Catalytic combustion is a relatively new method of avoiding nitric oxide formation in gas turbine combustors. The goal of the catalytic combustion program at Berkeley is the development of a numerical model that can predict the performance of catalytic combustors in gas turbine applications. Catalytic reactors have been constructed to provide experimental data for comparison with model results.
The picture below is of a reactor undergoing Hydrogen Assisted Catalytic Combustion of Methane on Platinum at low pressure. The catalytic combustor does have the capability to operate at high pressure. The glowing wafers are characteristic of a high fuel conversion rate. Issues of investigation are the effects of pressure, reactant temperature and reactant composition on the rate of fuel oxidation.This project is a collaboration with researchers from the University of Heidelberg and the Norwegian University of Science and Technology.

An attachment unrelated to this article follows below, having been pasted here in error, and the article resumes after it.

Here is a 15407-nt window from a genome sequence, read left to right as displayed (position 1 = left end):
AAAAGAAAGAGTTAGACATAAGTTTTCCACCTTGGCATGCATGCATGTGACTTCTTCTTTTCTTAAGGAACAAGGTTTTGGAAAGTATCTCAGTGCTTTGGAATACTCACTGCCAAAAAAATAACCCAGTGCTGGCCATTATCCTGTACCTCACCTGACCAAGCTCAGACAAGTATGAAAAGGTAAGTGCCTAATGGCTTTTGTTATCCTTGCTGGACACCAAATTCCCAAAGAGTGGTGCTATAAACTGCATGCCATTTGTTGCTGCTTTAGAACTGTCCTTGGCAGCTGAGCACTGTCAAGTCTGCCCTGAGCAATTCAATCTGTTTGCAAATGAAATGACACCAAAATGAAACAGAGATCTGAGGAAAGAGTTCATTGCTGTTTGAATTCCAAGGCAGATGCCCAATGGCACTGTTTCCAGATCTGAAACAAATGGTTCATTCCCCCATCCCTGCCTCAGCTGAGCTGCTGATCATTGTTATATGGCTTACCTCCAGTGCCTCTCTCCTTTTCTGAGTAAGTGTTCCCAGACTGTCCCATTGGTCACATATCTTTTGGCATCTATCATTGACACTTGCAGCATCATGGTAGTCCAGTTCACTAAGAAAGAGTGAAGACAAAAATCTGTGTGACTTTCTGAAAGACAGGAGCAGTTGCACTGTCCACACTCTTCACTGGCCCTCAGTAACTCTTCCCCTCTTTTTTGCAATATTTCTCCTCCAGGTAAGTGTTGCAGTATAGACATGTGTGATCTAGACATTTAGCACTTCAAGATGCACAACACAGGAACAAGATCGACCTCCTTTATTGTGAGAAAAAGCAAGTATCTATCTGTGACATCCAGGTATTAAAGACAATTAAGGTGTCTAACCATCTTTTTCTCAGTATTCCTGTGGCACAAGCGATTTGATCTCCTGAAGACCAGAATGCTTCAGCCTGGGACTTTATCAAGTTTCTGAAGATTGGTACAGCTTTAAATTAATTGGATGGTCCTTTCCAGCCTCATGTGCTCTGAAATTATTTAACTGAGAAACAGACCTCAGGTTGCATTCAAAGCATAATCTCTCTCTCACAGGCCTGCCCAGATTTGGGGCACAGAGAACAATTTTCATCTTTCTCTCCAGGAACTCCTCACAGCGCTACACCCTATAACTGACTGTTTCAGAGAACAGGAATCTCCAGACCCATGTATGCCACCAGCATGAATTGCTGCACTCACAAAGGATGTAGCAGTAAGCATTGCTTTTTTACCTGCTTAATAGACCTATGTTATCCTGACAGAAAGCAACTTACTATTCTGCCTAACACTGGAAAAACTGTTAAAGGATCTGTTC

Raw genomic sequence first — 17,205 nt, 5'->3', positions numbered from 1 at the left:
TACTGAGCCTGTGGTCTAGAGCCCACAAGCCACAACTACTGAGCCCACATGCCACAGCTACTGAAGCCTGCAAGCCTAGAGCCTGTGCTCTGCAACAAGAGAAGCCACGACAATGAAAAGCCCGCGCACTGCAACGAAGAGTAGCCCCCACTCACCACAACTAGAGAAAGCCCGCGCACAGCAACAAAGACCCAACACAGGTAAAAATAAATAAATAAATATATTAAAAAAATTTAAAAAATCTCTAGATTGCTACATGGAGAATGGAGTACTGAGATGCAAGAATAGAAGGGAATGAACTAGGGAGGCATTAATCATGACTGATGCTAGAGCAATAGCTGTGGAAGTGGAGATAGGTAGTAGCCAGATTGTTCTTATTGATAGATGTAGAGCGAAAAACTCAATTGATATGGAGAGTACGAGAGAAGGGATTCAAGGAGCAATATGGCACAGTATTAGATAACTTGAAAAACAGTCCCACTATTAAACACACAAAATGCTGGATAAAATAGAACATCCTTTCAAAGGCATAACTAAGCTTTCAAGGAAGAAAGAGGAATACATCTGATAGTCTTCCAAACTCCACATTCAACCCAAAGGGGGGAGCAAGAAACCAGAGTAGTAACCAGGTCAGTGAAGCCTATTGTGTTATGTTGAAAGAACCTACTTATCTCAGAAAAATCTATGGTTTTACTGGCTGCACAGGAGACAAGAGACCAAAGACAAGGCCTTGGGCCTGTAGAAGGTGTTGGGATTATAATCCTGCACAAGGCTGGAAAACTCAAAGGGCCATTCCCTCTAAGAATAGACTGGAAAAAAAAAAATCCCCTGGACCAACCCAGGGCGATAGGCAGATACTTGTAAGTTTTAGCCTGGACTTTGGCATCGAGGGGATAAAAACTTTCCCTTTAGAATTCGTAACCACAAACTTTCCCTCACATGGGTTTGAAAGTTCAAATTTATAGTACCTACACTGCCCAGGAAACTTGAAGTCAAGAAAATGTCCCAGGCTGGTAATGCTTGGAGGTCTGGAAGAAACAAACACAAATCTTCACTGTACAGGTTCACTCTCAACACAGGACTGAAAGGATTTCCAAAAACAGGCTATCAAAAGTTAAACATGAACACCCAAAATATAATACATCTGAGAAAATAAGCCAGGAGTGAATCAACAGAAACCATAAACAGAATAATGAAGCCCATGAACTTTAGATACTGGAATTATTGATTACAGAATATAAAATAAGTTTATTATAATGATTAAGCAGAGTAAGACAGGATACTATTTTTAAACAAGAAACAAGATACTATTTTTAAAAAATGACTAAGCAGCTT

Adsorption of Reactants
Surface Reactions and Desorption of Products
Surface Reaction Model
A picture is shown below of a low pressure catalytic combustor made of quartz. The catalyst has been sliced into wafers to allow temperature and species measurements along the catalyst.